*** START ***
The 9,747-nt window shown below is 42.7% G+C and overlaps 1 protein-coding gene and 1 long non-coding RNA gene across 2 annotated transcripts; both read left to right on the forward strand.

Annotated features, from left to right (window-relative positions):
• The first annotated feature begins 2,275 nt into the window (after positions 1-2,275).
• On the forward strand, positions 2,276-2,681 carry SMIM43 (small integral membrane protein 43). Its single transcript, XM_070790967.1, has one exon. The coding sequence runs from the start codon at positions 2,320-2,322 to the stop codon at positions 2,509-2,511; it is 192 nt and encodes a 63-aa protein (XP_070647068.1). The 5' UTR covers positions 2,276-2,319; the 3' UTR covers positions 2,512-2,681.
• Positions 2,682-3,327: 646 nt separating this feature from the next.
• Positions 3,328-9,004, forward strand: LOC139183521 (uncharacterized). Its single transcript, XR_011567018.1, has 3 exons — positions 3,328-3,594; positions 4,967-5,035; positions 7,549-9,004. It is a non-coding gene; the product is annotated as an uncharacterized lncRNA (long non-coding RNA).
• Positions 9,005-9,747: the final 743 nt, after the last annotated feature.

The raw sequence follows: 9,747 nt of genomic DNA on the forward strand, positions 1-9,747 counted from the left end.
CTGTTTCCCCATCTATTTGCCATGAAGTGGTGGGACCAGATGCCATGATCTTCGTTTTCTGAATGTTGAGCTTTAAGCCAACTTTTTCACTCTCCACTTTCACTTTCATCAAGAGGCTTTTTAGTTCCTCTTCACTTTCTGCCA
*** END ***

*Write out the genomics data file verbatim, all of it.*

The 9,747-nt window shown below is 42.7% G+C and overlaps 1 protein-coding gene and 1 long non-coding RNA gene across 2 annotated transcripts; both read left to right on the forward strand.

Annotated features, from left to right (window-relative positions):
• The first annotated feature begins 2,275 nt into the window (after positions 1-2,275).
• On the forward strand, positions 2,276-2,681 carry SMIM43 (small integral membrane protein 43). Its single transcript, XM_070790967.1, has one exon. The coding sequence runs from the start codon at positions 2,320-2,322 to the stop codon at positions 2,509-2,511; it is 192 nt and encodes a 63-aa protein (XP_070647068.1). The 5' UTR covers positions 2,276-2,319; the 3' UTR covers positions 2,512-2,681.
• Positions 2,682-3,327: 646 nt separating this feature from the next.
• Positions 3,328-9,004, forward strand: LOC139183521 (uncharacterized). Its single transcript, XR_011567018.1, has 3 exons — positions 3,328-3,594; positions 4,967-5,035; positions 7,549-9,004. It is a non-coding gene; the product is annotated as an uncharacterized lncRNA (long non-coding RNA).
• Positions 9,005-9,747: the final 743 nt, after the last annotated feature.

The raw sequence follows: 9,747 nt of genomic DNA on the forward strand, positions 1-9,747 counted from the left end.
CTGTTTCCCCATCTATTTGCCATGAAGTGGTGGGACCAGATGCCATGATCTTCGTTTTCTGAATGTTGAGCTTTAAGCCAACTTTTTCACTCTCCACTTTCACTTTCATCAAGAGGCTTTTTAGTTCCTCTTCACTTTCTGCCA